Trapping provided food for Indigenous peoples in Yukon, as well as furs and other materials used to make clothing and tools. Different animals were trapped, including beaver, muskrats, marten, wolves, marmots, ground squirrels, and rabbits. Two ways that fur-bearing animals were trapped were through snares and deadfalls (McClellan 1987). To make a snare, people would use babiche[1] (a cord made of rawhide or sinew) to braid a rope, which they would then tie in a way that allowed the rope to remain open until an animal passed through (Legros 2007; McKennan 1965:39). A deadfall was made by creating a pile of logs that would collapse and break an animal’s back when the animal touched the bait that was placed inside (Legros 2007). Both methods were used for many years even after fur traders introduced steel traps in Yukon (Gotthardt and Thomas 2007) and trapping continues to be a popular activity in Yukon.


Fish was a staple of Yukon Indigenous people’s diets, and many groups had seasonal fish camps where families would stop during their seasonal round. In the larger fish camps, families would set up fish traps or set nets in order to catch fish. Fish traps were usually placed in shallow rivers or streams and funnelled fish in one direction then prevented them from swimming back out again with sharp poles placed at the entrance (Gotthardt and Thomas 2007; McClellan 1987). Once fish were caught in the traps they were either speared or caught in a dip net (Legros 2007:208–212; McClellan 1987; Osgood 1971:66–67). In other places nets made of babiche were set across rivers or under ice to catch many fish at once (Legros 2007:209; McClellan 1987). People used stone net sinkers to make the nets sink to the depths required to catch fish (Gotthardt and Thomas 2007). Fishing hooks and gaffs (a fish hook with a handle used for catching large fish) were also used to catch fish (Hebda et al. 2012). Fish hooks were made out of a variety of materials including bone, antler, native copper, and modified birchwood (Legros 2007). Fishing continues to be a popular activity today and numerous community and individual fish camps remain around Yukon in favourite fishing spots.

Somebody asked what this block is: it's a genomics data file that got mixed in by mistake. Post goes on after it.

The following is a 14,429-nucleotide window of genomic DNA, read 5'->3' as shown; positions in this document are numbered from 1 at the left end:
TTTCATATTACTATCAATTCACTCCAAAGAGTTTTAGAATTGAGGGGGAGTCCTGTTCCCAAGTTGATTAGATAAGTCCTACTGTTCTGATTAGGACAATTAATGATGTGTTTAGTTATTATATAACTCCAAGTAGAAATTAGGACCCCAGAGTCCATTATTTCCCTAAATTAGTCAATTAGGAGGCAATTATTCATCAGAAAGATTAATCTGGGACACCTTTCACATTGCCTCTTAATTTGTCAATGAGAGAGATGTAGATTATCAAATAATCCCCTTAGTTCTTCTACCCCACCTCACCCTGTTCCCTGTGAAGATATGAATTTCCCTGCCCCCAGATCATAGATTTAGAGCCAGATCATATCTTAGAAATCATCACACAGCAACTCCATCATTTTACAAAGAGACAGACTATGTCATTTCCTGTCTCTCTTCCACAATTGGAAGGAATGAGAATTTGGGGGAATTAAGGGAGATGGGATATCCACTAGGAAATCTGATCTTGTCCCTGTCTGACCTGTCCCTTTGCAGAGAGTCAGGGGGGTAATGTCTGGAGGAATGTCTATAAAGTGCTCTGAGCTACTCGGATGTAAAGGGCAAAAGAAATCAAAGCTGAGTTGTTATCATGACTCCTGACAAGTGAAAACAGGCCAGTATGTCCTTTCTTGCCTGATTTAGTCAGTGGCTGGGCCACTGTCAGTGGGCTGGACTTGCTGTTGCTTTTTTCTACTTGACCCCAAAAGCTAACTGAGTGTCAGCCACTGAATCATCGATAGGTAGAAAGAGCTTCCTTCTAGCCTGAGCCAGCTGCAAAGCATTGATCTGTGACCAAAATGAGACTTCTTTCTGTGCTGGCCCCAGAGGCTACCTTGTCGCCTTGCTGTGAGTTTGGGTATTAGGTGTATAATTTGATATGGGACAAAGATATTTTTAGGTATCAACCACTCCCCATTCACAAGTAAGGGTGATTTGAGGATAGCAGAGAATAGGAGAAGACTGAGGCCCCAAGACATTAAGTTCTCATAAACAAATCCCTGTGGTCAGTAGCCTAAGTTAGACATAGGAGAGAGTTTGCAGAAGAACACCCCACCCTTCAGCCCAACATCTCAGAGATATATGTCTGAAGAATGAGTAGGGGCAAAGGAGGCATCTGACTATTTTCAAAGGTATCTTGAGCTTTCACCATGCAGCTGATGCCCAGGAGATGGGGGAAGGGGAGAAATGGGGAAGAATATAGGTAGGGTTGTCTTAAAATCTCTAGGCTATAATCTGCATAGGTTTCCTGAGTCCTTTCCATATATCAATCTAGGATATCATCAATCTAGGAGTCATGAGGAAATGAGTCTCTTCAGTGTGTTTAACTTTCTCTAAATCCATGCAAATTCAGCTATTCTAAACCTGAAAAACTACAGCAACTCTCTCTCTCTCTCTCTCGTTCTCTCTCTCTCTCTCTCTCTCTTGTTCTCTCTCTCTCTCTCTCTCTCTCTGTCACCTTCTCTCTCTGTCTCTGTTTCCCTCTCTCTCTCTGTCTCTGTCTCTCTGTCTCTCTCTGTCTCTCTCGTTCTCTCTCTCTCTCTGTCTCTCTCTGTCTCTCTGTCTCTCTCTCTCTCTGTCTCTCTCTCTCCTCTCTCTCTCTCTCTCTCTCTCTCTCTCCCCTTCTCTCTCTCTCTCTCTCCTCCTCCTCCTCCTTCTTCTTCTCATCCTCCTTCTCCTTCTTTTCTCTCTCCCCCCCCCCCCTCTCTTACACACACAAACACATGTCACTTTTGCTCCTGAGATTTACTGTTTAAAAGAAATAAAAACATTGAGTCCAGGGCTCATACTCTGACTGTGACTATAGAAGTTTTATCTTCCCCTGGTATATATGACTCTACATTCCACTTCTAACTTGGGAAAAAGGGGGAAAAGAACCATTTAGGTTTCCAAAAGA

Travel was an essential part of Yukon Indigenous people’s way of life, so technologies that helped people move from one location to another more easily were important and diverse. In the summer, birchbark canoes (Osgood 1971:79–81) and dug-out canoes, rafts, and moose-skin boats were used to move up and down the river highways (Legros 2007:219, 236; McClellan 1987). In times of high water, such as during spring break-up, travel was difficult and temporary rafts might be constructed to help people cross rivers or creeks.